Friday, 20 February 2009

I've got a lovely bunch of coconut-ty food!

To bring to the Yahoo! Scottish Vegans' group potluck tomorrow! There's some of my coconut sandwich biscuits...
Vegan With A Vengeance's Coconut Heaven Cupcakes... Since I'll be getting there by a shoogly bus they'd probably end up a mess if I iced them beforehand, so I nicked the ingenious idea of bringing them un-iced with the icing in an icing syringe from Annie who done this at the last potluck.
I also made a huge, double-sized, pot of korma so that Jay and I could have a portion each for our dinner, and I could bring along the rest, since everyone else would be getting korma and Jay wanted some too!

I served it here with coconut rice(Sorry to disappoint everyone reading this for a preview, the rice was just for us because I don't think it's safe to reheat rice? I didn't want to risk poisoning anyone!) based on the recipe in Alternative Vegan.

Sunday, 15 February 2009

Being vegan needn't be expensive!

...And a perfect example of a tasty, healthy, balanced and inexpensive vegan meal is this Venn Pongal, pictured above with a side of Basic Brocolli, both from Dino Sarma's book Alternative Vegan. (He recommended this recipe amongst others himself on his recent blog and podcast on "I'm Broke food"! Worth a listen if you're skint... or even if you're not.)

I think a lot of people have this misconception that a vegan diet is expensive to follow, and this just isn't true. Sure, some ready made vegan products, like the Grassingtons foods which I recently reviewed, can be quite pricey, but I tend to see these things as a treat to splash out on occasionally rather than everyday foods. Obviously if you ate stuff like that every day it would soon add up.

Vegan basic essentials such as legumes and grains are about the cheapest things you can buy! The cheapest way to buy them is dried in a bag- I mean, you can pick up a kilo bag of lentils in most which will make several meals foraround a pound, often less! Even if you buy the more expensive tinned legumes, which are handier if you're in a hurry, you can pick up super-duper bargains like a 15p tin of red kidney beans from most supermarkets' basic ranges, or deals like 3 tins of beans for £1.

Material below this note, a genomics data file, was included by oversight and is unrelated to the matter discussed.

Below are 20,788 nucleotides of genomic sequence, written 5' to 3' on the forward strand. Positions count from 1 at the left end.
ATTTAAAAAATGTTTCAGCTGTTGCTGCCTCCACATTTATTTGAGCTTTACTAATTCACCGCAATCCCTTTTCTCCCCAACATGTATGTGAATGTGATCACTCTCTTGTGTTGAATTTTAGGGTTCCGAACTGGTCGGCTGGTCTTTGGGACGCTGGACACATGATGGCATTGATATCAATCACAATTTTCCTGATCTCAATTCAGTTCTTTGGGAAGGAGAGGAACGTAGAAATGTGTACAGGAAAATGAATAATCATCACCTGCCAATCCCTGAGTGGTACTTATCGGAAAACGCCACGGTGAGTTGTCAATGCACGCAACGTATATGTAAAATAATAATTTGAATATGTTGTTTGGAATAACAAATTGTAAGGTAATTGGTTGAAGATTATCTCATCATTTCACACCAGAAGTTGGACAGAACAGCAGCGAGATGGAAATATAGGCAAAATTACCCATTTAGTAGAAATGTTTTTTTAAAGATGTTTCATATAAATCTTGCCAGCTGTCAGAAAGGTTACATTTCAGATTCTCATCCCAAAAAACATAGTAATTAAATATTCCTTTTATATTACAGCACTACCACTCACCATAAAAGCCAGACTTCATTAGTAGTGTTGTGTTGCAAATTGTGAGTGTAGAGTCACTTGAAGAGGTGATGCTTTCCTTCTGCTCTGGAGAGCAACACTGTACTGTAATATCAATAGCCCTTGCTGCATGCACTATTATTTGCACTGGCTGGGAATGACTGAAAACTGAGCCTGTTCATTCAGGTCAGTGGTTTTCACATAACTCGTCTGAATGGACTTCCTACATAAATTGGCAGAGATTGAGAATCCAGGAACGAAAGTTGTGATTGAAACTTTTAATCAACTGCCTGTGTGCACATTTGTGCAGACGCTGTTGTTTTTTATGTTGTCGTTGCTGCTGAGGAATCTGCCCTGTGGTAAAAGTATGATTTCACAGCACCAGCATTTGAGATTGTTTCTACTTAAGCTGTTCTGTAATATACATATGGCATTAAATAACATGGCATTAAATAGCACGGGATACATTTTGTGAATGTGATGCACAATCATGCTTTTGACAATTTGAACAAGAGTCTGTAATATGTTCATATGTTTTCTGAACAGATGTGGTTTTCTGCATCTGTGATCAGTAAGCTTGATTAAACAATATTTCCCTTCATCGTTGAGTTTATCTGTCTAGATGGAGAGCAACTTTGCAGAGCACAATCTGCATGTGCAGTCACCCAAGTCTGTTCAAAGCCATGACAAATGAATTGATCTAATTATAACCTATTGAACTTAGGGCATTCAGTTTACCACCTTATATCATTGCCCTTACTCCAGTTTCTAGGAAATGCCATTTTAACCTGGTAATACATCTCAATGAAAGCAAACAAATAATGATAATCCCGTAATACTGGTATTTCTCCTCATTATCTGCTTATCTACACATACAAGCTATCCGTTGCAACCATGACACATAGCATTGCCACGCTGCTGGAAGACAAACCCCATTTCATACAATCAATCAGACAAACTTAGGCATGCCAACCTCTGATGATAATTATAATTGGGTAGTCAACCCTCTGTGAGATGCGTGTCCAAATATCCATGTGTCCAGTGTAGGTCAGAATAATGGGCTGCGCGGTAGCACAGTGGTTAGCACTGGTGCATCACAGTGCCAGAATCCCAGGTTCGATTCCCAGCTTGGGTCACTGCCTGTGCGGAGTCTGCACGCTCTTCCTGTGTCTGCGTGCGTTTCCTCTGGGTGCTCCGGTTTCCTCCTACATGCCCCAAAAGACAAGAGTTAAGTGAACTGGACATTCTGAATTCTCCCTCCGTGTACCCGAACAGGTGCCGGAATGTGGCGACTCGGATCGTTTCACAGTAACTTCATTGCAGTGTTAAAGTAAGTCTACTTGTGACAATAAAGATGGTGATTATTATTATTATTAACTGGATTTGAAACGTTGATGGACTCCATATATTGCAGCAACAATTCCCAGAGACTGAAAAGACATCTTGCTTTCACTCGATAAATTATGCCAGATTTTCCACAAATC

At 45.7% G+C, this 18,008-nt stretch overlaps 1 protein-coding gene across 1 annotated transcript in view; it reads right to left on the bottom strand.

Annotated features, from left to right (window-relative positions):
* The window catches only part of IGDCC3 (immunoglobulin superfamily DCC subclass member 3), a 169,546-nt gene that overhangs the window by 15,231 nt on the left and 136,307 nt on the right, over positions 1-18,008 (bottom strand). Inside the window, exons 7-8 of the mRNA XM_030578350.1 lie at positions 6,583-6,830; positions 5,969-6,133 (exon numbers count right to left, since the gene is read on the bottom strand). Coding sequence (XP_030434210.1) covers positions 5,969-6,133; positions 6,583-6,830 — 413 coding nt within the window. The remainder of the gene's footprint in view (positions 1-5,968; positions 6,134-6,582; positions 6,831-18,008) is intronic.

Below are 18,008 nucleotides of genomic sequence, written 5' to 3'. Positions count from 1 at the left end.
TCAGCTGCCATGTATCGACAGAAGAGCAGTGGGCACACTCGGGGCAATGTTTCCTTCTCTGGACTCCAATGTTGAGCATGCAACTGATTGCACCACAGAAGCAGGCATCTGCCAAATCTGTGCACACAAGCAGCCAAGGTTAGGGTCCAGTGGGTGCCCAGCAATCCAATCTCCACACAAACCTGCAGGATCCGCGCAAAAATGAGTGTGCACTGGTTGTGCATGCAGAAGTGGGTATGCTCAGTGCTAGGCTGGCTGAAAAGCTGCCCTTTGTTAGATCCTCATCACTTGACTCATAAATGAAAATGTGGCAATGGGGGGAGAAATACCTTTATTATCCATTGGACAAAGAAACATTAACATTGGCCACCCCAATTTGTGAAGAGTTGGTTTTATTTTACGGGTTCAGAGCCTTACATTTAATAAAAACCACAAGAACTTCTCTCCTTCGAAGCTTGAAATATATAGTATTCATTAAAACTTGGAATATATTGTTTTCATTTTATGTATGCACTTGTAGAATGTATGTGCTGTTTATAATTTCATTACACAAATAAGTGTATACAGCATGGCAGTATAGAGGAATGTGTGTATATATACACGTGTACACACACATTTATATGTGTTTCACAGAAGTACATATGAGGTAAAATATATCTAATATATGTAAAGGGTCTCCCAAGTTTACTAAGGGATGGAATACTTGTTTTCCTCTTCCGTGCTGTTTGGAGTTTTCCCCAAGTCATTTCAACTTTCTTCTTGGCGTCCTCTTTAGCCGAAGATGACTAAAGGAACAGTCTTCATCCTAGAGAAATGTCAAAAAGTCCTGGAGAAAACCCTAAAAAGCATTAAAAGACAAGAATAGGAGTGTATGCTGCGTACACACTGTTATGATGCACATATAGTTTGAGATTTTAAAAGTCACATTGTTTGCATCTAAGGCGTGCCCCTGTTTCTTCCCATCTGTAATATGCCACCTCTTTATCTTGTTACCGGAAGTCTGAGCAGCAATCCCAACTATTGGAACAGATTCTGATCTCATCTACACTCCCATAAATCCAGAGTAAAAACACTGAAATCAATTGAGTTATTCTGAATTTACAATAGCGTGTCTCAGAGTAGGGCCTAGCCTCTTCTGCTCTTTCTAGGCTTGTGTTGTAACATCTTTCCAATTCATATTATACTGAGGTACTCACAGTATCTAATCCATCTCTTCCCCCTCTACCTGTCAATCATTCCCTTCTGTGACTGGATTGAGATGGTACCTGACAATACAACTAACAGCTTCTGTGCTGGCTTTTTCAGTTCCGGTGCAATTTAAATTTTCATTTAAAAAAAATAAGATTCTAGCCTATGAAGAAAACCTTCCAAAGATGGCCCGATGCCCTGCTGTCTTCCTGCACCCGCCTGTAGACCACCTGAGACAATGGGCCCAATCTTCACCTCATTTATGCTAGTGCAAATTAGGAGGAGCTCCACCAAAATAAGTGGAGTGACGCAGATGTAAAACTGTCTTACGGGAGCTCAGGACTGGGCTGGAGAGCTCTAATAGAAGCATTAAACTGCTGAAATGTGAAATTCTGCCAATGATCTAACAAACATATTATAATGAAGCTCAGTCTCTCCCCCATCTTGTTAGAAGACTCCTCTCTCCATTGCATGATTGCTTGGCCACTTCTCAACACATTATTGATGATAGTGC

I was shopping with my mum last week and she spotted expensive ready made chilli con carne, and I commented that I could make a whole pot of my vegan version myself for round about £1!

Don't let this financial climate put you off going vegan if it's something you've been thinking about- ditching the animal products might even save you a few quid!

Thursday, 5 February 2009

How to be a Vegan Junk Food Junkie.

The Seitan Cutlets from Veganomicon make great burgers. I've served them up in traditional white, sesame seeded burger buns, and had them with lashings of Reggae Reggae Sauce. Yum.Up next in the vegan junk food post, I made a mushroom and pea curry using Yeung's concentrated Chinese Curry Mix, which tastes just like the stuff you get in Chinese Take-aways. (Please note- while some chinese take aways' curry sauce can be vegan, many others aren't and may contain meat stock or milk so do be sure to ask first. Or alternatively, just do what I've done here and mix some up at home!).
This was really easy- I just threw 250g sliced mushrooms, 3 chopped medium onions and a drained and rinsed tin of peas into the curry sauce mix and simmered for a few minutes, then served it over (nice, healthy!) brown rice. If I was going to be really naughty I could have fried my rice as well... hmm, I think I'll try that next time...

Last but not least, here's a close up shot of some amaranth with lashings of maple syrup. I'd never heard of amaranth before going vegan, but it's a super-nutritious grain which is high in protein and minerals, and makes a rather nice cereal. It's quite nice, and like a much smaller version of quinoa.